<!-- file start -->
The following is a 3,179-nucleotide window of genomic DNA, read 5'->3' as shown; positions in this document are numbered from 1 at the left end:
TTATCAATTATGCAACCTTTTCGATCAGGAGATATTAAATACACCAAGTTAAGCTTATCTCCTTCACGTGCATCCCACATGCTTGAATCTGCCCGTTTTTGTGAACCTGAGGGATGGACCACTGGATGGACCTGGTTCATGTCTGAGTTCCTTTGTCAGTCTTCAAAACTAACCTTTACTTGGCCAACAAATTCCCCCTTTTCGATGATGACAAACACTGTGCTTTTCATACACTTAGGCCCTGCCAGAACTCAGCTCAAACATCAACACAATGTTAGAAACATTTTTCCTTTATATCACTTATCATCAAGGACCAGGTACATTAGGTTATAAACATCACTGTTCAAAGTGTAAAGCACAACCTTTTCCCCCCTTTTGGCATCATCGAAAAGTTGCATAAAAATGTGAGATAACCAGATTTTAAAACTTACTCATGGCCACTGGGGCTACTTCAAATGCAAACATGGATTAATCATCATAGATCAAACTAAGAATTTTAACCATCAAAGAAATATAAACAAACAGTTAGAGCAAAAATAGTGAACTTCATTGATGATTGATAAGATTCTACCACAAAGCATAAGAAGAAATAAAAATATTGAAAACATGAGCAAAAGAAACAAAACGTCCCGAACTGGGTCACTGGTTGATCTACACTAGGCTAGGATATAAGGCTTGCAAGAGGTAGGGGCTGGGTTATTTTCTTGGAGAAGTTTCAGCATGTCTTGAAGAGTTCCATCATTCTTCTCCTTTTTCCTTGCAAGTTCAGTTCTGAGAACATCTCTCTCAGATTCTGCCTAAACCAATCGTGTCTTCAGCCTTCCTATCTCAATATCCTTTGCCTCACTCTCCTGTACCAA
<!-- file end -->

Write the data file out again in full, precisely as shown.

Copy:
The following is a 3,179-nucleotide window of genomic DNA, read 5'->3' as shown; positions in this document are numbered from 1 at the left end:
TTATCAATTATGCAACCTTTTCGATCAGGAGATATTAAATACACCAAGTTAAGCTTATCTCCTTCACGTGCATCCCACATGCTTGAATCTGCCCGTTTTTGTGAACCTGAGGGATGGACCACTGGATGGACCTGGTTCATGTCTGAGTTCCTTTGTCAGTCTTCAAAACTAACCTTTACTTGGCCAACAAATTCCCCCTTTTCGATGATGACAAACACTGTGCTTTTCATACACTTAGGCCCTGCCAGAACTCAGCTCAAACATCAACACAATGTTAGAAACATTTTTCCTTTATATCACTTATCATCAAGGACCAGGTACATTAGGTTATAAACATCACTGTTCAAAGTGTAAAGCACAACCTTTTCCCCCCTTTTGGCATCATCGAAAAGTTGCATAAAAATGTGAGATAACCAGATTTTAAAACTTACTCATGGCCACTGGGGCTACTTCAAATGCAAACATGGATTAATCATCATAGATCAAACTAAGAATTTTAACCATCAAAGAAATATAAACAAACAGTTAGAGCAAAAATAGTGAACTTCATTGATGATTGATAAGATTCTACCACAAAGCATAAGAAGAAATAAAAATATTGAAAACATGAGCAAAAGAAACAAAACGTCCCGAACTGGGTCACTGGTTGATCTACACTAGGCTAGGATATAAGGCTTGCAAGAGGTAGGGGCTGGGTTATTTTCTTGGAGAAGTTTCAGCATGTCTTGAAGAGTTCCATCATTCTTCTCCTTTTTCCTTGCAAGTTCAGTTCTGAGAACATCTCTCTCAGATTCTGCCTAAACCAATCGTGTCTTCAGCCTTCCTATCTCAATATCCTTTGCCTCACTCTCCTGTACCAA